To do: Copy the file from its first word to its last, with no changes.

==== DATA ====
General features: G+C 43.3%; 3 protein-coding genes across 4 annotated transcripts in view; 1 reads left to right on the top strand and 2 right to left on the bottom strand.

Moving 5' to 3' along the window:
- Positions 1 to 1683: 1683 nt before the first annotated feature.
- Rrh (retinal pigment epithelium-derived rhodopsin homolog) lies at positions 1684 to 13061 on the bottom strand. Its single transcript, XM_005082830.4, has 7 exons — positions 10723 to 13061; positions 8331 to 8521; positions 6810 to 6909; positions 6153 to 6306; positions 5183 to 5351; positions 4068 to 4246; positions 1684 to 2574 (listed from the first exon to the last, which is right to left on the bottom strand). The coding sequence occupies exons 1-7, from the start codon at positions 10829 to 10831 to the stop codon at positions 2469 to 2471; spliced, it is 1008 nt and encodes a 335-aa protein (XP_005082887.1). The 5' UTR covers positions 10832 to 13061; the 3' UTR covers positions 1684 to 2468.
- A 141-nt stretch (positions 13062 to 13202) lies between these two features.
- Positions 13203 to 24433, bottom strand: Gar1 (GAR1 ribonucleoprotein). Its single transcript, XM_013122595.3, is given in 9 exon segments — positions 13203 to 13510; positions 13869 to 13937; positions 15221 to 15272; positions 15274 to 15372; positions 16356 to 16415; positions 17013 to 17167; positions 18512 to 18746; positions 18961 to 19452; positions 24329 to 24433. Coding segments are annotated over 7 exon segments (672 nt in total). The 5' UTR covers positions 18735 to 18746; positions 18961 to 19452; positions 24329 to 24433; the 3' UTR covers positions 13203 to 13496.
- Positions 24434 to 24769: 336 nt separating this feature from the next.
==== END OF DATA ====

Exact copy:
General features: G+C 43.3%; 3 protein-coding genes across 4 annotated transcripts in view; 1 reads left to right on the top strand and 2 right to left on the bottom strand.

Moving 5' to 3' along the window:
- Positions 1 to 1683: 1683 nt before the first annotated feature.
- Rrh (retinal pigment epithelium-derived rhodopsin homolog) lies at positions 1684 to 13061 on the bottom strand. Its single transcript, XM_005082830.4, has 7 exons — positions 10723 to 13061; positions 8331 to 8521; positions 6810 to 6909; positions 6153 to 6306; positions 5183 to 5351; positions 4068 to 4246; positions 1684 to 2574 (listed from the first exon to the last, which is right to left on the bottom strand). The coding sequence occupies exons 1-7, from the start codon at positions 10829 to 10831 to the stop codon at positions 2469 to 2471; spliced, it is 1008 nt and encodes a 335-aa protein (XP_005082887.1). The 5' UTR covers positions 10832 to 13061; the 3' UTR covers positions 1684 to 2468.
- A 141-nt stretch (positions 13062 to 13202) lies between these two features.
- Positions 13203 to 24433, bottom strand: Gar1 (GAR1 ribonucleoprotein). Its single transcript, XM_013122595.3, is given in 9 exon segments — positions 13203 to 13510; positions 13869 to 13937; positions 15221 to 15272; positions 15274 to 15372; positions 16356 to 16415; positions 17013 to 17167; positions 18512 to 18746; positions 18961 to 19452; positions 24329 to 24433. Coding segments are annotated over 7 exon segments (672 nt in total). The 5' UTR covers positions 18735 to 18746; positions 18961 to 19452; positions 24329 to 24433; the 3' UTR covers positions 13203 to 13496.
- Positions 24434 to 24769: 336 nt separating this feature from the next.